Impartiality is often held up as the standard of human justice. With Godit is clearly achieved. In Romans 3:9-20, words like "all," "none," and "no one;" and pronouns like "they" predominate. Chapter 2 and the first part of chapter 3 make clear that no group gets a pass. Jew and Gentile, religious and secular, educated and unlearned, all stand on level ground before God's tribunal.
Ignorance of the law is not an acceptable defense in a human court. God, though, bases His judgment on what we know (Romans 2:12-16). It is as if the Lord will play the surveillance recording in our heart. As verse 19 says, "every mouth will be stopped." We'll know that there is nothing we can say.
Most important to us, while God's judgment is sure, His grace and mercy are without limit. After establishing that all are guilty, the Apostle Paul goes on to show that just as all are guilty before the Lord, salvation is made available to all through faith in Christ (here).
I have conducted many funerals over a lifetime of ministry. I always did so knowing that I was not privy to the eternal destiny of the one being memorialized. When commenting on the afterlife of someone I have never met, like Ailes, that is even more-so. I do know that the God of the Universe will do what is right. Roger Ailes sought to inform, teach, and persuade us for decades. His death, like the end of every life, is a lesson we should heed. It's . . .
One of the ways that Pacific Islands University seeks to serve the communities around us is to have an annual Ministry Equipping Conference. (Hopefully, we'll soon have news about the 2017-18 M.E.C.) Our intention is to do what the name implies--provide God's people with some tools that they can use in accomplishing the tasks God has called us to. It's an endeavor that shouldn't be limited to institutions of higher learning. In Ephesians 4 we read,
And He gave some as apostles, and some as prophets, and some as evangelists, and some as pastors and teachers, for the equipping of the saints for the work of service, to the building up of the body of Christ; (Ephesians 4:11–12, NASB95)
The Lord didn't give these gifted individuals to do the work--at least not all of it--He sent them to equip the entire body for the mission. Hebrews 10:24-25, talks about the people of God, the church, assembling together. It may come as a surprise to some to read that the purpose of this gathering together is not to enjoy the awesome music or be dazzled by the production. It is to "provoke one another to love and good works" (King James). According to 1 Corinthians 12 the church is like a body--various parts functioning in cooperative unity, each part enabling every other part to function more effectively.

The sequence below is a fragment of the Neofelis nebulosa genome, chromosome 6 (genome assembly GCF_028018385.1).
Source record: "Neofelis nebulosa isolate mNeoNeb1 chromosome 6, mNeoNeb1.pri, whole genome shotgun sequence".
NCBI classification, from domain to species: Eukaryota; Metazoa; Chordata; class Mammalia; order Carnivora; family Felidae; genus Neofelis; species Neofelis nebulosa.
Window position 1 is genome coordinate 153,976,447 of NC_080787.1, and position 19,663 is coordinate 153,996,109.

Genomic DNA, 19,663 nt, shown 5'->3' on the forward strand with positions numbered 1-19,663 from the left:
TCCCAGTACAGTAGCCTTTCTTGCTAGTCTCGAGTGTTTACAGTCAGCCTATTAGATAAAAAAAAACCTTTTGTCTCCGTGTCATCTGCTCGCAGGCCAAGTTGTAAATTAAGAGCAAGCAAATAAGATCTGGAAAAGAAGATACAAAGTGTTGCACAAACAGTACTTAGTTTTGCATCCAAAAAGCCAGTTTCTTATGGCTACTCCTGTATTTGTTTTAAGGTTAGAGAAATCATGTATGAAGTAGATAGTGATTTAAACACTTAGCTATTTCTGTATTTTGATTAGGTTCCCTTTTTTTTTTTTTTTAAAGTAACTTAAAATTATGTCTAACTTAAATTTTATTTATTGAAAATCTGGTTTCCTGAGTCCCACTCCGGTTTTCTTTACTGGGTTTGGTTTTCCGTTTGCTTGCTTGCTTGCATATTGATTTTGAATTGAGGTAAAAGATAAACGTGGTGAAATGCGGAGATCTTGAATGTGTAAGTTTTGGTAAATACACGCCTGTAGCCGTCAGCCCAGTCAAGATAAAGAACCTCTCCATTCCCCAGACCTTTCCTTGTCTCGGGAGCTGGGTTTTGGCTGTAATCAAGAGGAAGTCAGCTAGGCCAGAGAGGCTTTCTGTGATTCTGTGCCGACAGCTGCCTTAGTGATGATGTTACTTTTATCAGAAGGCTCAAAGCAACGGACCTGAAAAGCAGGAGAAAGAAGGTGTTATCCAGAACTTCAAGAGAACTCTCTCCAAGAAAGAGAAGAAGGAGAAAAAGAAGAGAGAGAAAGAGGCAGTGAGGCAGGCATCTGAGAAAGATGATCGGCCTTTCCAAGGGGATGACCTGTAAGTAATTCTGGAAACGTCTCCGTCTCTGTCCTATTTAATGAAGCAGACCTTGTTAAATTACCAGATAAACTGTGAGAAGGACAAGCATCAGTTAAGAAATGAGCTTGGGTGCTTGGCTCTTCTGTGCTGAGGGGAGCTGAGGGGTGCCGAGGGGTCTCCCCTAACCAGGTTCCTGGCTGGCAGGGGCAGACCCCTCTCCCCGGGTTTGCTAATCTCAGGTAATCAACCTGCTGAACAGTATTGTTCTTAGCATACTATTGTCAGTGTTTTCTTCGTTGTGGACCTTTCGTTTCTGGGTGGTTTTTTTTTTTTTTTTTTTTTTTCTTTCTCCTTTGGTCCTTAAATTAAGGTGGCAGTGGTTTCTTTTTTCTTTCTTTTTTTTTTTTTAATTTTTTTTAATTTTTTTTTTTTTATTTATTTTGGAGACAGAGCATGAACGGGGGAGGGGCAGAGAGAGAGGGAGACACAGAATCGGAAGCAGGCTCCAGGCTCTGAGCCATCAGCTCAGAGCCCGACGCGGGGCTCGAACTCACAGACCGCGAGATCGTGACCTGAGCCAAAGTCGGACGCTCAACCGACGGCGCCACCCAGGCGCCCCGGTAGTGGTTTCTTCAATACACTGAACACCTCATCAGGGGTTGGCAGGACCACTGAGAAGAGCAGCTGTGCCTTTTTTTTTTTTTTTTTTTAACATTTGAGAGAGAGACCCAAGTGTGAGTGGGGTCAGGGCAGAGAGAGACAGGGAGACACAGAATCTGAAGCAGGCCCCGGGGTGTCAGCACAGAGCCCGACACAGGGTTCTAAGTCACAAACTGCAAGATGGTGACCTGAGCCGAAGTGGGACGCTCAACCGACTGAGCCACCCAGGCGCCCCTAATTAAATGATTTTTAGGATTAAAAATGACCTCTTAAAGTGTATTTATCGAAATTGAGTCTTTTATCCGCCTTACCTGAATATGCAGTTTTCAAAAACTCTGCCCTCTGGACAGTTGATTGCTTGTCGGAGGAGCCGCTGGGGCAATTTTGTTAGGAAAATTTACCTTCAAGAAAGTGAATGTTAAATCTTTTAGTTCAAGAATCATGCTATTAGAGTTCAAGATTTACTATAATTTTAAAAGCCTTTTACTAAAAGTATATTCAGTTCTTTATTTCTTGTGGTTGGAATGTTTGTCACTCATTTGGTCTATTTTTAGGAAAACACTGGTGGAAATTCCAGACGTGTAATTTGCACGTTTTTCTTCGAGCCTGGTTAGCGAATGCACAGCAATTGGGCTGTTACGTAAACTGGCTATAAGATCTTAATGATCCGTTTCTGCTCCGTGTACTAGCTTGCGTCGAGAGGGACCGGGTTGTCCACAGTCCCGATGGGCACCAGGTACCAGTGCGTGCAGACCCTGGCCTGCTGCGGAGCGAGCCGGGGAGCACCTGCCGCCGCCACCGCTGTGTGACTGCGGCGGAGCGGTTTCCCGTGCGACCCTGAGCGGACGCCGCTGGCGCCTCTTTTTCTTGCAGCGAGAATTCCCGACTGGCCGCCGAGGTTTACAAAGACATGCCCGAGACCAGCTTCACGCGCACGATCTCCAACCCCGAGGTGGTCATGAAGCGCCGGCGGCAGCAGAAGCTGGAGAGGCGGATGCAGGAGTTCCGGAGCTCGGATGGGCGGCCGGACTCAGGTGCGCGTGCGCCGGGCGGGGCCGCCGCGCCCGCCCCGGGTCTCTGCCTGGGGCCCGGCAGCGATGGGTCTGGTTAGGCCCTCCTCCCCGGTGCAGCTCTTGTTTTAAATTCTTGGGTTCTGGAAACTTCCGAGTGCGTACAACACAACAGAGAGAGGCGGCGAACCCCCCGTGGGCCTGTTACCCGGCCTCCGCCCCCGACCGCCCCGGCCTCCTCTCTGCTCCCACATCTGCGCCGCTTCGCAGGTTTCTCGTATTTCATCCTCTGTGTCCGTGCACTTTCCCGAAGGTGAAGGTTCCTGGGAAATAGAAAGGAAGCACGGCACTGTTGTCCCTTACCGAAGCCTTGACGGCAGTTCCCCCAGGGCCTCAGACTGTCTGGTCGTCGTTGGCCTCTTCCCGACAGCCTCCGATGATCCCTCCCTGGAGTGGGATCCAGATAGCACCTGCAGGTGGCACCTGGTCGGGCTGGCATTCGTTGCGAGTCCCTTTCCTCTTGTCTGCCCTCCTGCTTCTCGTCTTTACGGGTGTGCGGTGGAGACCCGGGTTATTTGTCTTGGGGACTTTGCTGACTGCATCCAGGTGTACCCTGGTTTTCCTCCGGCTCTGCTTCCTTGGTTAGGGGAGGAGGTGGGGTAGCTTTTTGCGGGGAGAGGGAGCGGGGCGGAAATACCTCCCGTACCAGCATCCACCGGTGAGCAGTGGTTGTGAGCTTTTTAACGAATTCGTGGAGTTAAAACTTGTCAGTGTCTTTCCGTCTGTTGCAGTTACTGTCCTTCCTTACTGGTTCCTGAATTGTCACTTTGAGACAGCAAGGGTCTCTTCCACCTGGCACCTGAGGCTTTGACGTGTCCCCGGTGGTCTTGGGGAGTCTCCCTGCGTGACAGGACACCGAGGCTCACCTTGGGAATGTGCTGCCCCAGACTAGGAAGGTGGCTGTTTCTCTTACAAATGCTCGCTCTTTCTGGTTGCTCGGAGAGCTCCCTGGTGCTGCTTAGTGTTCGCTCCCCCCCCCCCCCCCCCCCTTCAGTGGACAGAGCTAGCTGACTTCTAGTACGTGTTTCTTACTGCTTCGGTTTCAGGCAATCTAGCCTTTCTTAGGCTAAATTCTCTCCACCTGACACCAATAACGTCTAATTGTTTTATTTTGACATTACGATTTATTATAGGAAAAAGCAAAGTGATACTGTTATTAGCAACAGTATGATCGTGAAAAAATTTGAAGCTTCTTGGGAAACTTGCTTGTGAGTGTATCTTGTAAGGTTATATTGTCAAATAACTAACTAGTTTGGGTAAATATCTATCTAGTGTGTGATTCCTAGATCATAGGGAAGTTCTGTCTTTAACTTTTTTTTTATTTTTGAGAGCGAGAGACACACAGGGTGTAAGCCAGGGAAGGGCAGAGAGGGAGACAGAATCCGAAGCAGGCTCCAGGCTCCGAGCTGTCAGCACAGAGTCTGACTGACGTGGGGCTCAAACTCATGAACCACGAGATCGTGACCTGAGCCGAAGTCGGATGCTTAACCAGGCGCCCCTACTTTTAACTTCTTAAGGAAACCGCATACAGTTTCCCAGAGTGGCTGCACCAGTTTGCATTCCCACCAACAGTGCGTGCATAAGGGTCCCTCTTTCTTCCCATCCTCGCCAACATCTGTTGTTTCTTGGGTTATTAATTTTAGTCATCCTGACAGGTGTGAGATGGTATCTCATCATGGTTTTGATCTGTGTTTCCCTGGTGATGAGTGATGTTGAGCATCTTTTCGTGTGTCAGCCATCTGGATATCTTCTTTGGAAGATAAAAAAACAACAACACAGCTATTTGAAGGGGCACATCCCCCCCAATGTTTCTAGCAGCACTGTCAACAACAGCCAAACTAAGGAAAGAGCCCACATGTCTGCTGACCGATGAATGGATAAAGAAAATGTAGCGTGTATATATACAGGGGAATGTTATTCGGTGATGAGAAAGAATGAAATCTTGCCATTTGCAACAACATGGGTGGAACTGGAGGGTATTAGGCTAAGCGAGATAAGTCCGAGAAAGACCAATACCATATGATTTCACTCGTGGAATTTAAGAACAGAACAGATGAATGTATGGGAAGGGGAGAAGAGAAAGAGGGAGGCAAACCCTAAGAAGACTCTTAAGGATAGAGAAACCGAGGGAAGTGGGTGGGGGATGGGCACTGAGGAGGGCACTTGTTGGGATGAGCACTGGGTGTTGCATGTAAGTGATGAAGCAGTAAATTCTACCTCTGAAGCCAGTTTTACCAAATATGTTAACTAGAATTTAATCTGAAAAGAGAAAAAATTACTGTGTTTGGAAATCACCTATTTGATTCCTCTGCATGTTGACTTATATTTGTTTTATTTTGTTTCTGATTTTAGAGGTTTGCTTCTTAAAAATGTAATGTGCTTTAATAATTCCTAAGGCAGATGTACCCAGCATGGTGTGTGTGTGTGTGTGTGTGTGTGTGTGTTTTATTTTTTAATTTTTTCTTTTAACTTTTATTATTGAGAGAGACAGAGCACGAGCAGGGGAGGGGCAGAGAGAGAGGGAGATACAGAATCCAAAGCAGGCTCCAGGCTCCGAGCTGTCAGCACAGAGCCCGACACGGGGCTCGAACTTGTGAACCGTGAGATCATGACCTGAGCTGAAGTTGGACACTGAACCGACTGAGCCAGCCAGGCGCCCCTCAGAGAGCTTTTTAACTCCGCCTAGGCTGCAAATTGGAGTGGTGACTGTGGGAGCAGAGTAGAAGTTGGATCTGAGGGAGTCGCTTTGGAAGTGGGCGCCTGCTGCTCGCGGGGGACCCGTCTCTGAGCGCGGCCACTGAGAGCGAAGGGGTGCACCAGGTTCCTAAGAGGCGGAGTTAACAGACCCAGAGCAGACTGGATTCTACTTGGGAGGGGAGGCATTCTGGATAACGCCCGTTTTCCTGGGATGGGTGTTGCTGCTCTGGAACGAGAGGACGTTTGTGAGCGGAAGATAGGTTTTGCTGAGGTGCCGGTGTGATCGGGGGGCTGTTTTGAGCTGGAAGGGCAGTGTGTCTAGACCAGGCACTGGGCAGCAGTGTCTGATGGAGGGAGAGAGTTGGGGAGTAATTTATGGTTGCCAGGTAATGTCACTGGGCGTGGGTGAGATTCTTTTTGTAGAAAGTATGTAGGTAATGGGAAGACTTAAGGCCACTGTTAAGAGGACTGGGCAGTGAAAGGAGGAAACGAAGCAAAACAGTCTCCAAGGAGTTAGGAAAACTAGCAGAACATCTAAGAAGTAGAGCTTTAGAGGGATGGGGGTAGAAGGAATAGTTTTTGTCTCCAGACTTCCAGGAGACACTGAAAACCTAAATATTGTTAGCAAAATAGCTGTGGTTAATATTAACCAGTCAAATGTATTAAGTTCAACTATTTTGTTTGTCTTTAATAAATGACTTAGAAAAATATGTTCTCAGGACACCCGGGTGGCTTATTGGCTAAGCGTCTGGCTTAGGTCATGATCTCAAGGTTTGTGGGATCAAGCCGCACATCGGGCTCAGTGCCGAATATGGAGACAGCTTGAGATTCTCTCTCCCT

Leverage: It's a term that high-rollers use. I invest a little bit, but use my insignificant contribution to gain access to a whole lot, so my small investment has a much larger impact than it possibly could by itself. It has been said that rather than trying to do the work of five people one is wise to find five people to do the work. Equipping others to serve. It is a task of teachers, pastors, parents, leaders--really all of us.
For at least forty-five of my years on earth, I have lived a fairly short distance away from churches where the faithful show their "faith" by handling snakes in church. According to their wrong interpretation of the last chapter of Mark, they believe that if their trust is truly in the Lord, and their heart is right, that they will be unharmed by the venomous creatures. In college several of "the boys" planned to attend such a service with a professor, of world religions. We were snowed out and never got to see the serpents in church, though I can tell you by experience that "the serpent" is frequently active there. It is interesting that my first experience of seeing snake-handling in church was thousands of miles away from Appalachia and in a congregation of a very conservative--some would say staid--fellowship of churches. As I said, I'm leaving Kathy's name out of this, but if I did mention her name, she would want me to point out that it's not what it sounds like. The Island of Guam has been afflicted with an invasive species of snake. The Brown Tree Snake has decimated the bird population and caused other grief in the far-west US territory. A group of teens was using a talent show to help raise funds for an upcoming mission trip. A young man who works for the United States Department of Agriculture is in Guam to help deal with the snake-problem. So his "talent" is handling snakes. In this case, having a snake in church actually made sense. Genesis1:28 indicates dealing with snakes that are out of hand--though on this occasion they were in someone's hand. OK, I've had enough fun with this, so let me finish with a serious word. God's people ought to be good citizens of the world. We should do our best to take care of the place where the Lord lets us live.